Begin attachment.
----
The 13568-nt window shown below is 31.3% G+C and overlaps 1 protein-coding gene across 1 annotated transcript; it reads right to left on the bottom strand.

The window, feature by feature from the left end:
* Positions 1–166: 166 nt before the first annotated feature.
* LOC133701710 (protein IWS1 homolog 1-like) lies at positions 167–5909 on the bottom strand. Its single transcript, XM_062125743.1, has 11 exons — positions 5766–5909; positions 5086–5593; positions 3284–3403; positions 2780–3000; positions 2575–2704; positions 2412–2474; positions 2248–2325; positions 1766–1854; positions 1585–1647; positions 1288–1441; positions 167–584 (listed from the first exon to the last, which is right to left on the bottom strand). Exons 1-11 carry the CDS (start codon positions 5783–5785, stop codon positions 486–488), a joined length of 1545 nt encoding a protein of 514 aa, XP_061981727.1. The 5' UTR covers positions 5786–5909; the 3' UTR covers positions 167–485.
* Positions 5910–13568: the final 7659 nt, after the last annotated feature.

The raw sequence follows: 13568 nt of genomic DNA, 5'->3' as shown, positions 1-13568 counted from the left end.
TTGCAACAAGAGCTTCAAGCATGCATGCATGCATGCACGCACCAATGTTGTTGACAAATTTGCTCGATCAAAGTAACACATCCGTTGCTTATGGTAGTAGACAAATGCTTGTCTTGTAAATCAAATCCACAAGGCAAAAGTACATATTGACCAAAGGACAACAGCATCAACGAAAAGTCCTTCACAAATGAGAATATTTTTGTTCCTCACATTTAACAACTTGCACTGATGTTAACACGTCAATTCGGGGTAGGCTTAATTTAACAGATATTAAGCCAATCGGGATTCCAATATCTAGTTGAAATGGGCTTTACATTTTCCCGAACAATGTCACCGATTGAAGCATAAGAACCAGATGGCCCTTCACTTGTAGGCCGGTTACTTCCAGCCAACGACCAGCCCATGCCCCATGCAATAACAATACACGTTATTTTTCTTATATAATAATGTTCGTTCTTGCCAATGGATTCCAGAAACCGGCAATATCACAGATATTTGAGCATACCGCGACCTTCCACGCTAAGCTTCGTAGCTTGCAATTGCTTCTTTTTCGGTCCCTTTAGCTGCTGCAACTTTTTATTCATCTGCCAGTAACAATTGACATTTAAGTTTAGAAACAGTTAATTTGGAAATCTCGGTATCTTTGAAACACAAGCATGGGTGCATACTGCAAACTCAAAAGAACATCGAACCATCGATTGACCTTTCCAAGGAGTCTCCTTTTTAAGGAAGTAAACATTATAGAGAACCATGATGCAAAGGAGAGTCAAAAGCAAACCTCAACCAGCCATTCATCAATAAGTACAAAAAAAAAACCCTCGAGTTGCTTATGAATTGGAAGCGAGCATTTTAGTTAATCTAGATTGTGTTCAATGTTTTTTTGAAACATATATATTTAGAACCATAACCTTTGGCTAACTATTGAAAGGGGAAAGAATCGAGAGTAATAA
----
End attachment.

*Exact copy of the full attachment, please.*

The 13568-nt window shown below is 31.3% G+C and overlaps 1 protein-coding gene across 1 annotated transcript; it reads right to left on the bottom strand.

The window, feature by feature from the left end:
* Positions 1–166: 166 nt before the first annotated feature.
* LOC133701710 (protein IWS1 homolog 1-like) lies at positions 167–5909 on the bottom strand. Its single transcript, XM_062125743.1, has 11 exons — positions 5766–5909; positions 5086–5593; positions 3284–3403; positions 2780–3000; positions 2575–2704; positions 2412–2474; positions 2248–2325; positions 1766–1854; positions 1585–1647; positions 1288–1441; positions 167–584 (listed from the first exon to the last, which is right to left on the bottom strand). Exons 1-11 carry the CDS (start codon positions 5783–5785, stop codon positions 486–488), a joined length of 1545 nt encoding a protein of 514 aa, XP_061981727.1. The 5' UTR covers positions 5786–5909; the 3' UTR covers positions 167–485.
* Positions 5910–13568: the final 7659 nt, after the last annotated feature.

The raw sequence follows: 13568 nt of genomic DNA, 5'->3' as shown, positions 1-13568 counted from the left end.
TTGCAACAAGAGCTTCAAGCATGCATGCATGCATGCACGCACCAATGTTGTTGACAAATTTGCTCGATCAAAGTAACACATCCGTTGCTTATGGTAGTAGACAAATGCTTGTCTTGTAAATCAAATCCACAAGGCAAAAGTACATATTGACCAAAGGACAACAGCATCAACGAAAAGTCCTTCACAAATGAGAATATTTTTGTTCCTCACATTTAACAACTTGCACTGATGTTAACACGTCAATTCGGGGTAGGCTTAATTTAACAGATATTAAGCCAATCGGGATTCCAATATCTAGTTGAAATGGGCTTTACATTTTCCCGAACAATGTCACCGATTGAAGCATAAGAACCAGATGGCCCTTCACTTGTAGGCCGGTTACTTCCAGCCAACGACCAGCCCATGCCCCATGCAATAACAATACACGTTATTTTTCTTATATAATAATGTTCGTTCTTGCCAATGGATTCCAGAAACCGGCAATATCACAGATATTTGAGCATACCGCGACCTTCCACGCTAAGCTTCGTAGCTTGCAATTGCTTCTTTTTCGGTCCCTTTAGCTGCTGCAACTTTTTATTCATCTGCCAGTAACAATTGACATTTAAGTTTAGAAACAGTTAATTTGGAAATCTCGGTATCTTTGAAACACAAGCATGGGTGCATACTGCAAACTCAAAAGAACATCGAACCATCGATTGACCTTTCCAAGGAGTCTCCTTTTTAAGGAAGTAAACATTATAGAGAACCATGATGCAAAGGAGAGTCAAAAGCAAACCTCAACCAGCCATTCATCAATAAGTACAAAAAAAAAACCCTCGAGTTGCTTATGAATTGGAAGCGAGCATTTTAGTTAATCTAGATTGTGTTCAATGTTTTTTTGAAACATATATATTTAGAACCATAACCTTTGGCTAACTATTGAAAGGGGAAAGAATCGAGAGTAATAA